Christian authors have traditionally used the Bible as a source ofhistorical information. Biblical exegesis of the creation narratives,especially Genesis 1 and 2 (and some other scattered passages, such asin the Book of Job), remains fraught with difficulties. Are thesetexts to be interpreted in a historical, metaphorical, or poeticfashion, and what are we to make of the fact that the order ofcreation differs between these accounts (Harris 2013)? The Anglicanarchbishop James Ussher (1581–1656) used the Bible to date thebeginning of creation at 4004 BCE. Although such literalistinterpretations of the Biblical creation narratives were not uncommon,and are still used by Young Earth creationists today, theologiansbefore Ussher already offered alternative, non-literalistreadings of the biblical materials (e.g., Augustine 416 [2002]). Fromthe seventeenth century onward, the Christian doctrine of creationcame under pressure from geology, with findings suggesting that theEarth was significantly older than 4004 BCE. From the eighteenthcentury on, natural philosophers, such as de Maillet, Lamarck,Chambers, and Darwin, proposed transmutationist (what would now becalled evolutionary) theories, which seem incompatible with scripturalinterpretations of the special creation of species. Following thepublication of Darwin’s Origin of Species (1859), therehas been an ongoing discussion on how to reinterpret the doctrine ofcreation in the light of evolutionary theory (e.g., Bowler 2009).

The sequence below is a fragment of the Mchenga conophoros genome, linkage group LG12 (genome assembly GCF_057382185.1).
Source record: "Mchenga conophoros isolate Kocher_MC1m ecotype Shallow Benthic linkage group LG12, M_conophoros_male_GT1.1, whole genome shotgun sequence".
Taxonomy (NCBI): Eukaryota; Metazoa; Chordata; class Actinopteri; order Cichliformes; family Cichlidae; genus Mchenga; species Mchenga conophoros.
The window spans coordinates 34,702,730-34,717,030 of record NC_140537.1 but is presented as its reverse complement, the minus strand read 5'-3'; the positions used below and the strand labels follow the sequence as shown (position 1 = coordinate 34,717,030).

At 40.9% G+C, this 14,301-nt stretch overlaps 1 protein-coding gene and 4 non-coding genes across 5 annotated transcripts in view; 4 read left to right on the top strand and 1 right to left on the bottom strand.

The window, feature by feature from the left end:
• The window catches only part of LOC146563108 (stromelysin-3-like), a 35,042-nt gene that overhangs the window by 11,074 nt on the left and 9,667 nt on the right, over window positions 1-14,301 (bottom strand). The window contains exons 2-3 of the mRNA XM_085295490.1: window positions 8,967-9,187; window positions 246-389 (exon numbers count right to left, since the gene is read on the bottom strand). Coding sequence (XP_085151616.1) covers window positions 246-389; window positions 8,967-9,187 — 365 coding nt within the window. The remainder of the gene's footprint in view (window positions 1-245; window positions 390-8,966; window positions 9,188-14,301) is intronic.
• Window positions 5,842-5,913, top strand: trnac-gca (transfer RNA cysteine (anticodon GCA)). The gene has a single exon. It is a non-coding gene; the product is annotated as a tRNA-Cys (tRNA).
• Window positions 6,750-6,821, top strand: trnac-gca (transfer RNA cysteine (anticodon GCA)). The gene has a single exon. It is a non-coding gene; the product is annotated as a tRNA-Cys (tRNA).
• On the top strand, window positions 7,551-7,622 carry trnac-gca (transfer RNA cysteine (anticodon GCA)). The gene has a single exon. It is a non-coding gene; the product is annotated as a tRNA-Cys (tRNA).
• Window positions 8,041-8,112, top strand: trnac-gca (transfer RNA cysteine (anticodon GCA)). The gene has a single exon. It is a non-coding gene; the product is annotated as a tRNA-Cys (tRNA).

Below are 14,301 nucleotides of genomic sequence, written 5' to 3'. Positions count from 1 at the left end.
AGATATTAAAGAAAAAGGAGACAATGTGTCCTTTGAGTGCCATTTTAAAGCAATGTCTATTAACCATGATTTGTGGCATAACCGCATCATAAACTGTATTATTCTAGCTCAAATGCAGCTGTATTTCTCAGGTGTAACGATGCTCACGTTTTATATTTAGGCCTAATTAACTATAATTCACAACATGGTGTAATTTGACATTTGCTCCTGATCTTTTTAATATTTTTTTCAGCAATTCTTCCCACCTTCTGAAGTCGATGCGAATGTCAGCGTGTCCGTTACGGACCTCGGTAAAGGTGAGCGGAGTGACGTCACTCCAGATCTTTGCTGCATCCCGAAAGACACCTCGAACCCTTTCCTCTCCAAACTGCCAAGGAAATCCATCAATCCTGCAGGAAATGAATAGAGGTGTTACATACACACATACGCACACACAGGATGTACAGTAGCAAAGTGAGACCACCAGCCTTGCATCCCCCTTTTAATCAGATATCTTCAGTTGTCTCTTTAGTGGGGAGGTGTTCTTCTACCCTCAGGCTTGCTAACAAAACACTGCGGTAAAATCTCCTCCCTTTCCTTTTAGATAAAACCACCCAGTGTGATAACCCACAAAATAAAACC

Philosophy of Science - Friesian School

In the seventeenth century, the explanation of the workings of naturein terms of elegant physical laws suggested the ingenuity of a divinedesigner. The design argument reached its peak not with WilliamPaley’s Natural Theology (1802/2006), which was a late voicein the debate on the design argument, but during the seventeenth andearly eighteenth century (McGrath 2011). For example, Samuel Clarke(cited in Schliesser 2012: 451) proposed an a posterioriargument from design by appealing to Newtonian science, callingattention to the “exquisite regularity of all the planets’motions without epicycles, stations, retrogradations, or any otherdeviation or confusion whatsoever”.

Philosophy Essays: Philosophy of Science: Evolution and Creation

Before scientists developed their views on cosmology and origins ofthe world, Western cultures already had an elaborate doctrine ofcreation, based on Biblical texts (e.g., the first three chapters ofGenesis and the book of Revelation) and the writings of church fatherssuch as Augustine. This doctrine of creation has the followinginterrelated features: first, God created the world exnihilo, i.e., out of nothing. Differently put, God did not needany pre-existing materials to make the world, unlike, e.g., theDemiurge (from Greek philosophy), who created the world from chaotic,pre-existing matter. Second, God is distinct from the world; the worldis not equal to or part of God (contra pantheism or panentheism) or a(necessary) emanation of God’s being (contra neoplatonism).Rather, God created the world freely. This introduces a radicalasymmetry between creator and creature: the world is radicallycontingent upon God’s creative act and is also sustained by God,whereas God does not need creation (Jaeger 2012b: 3). Third, thedoctrine of creation holds that creation is essentially good (this isrepeatedly affirmed in Genesis 1). The world does contain evil, butGod does not directly cause this evil to exist. Moreover, God does notmerely passively sustain creation, but rather plays an active role init, using special divine actions (e.g., miracles and revelations) tocare for creatures. Fourth, God made provisions for the end of theworld, and will create a new heaven and earth, in this way eradicatingevil.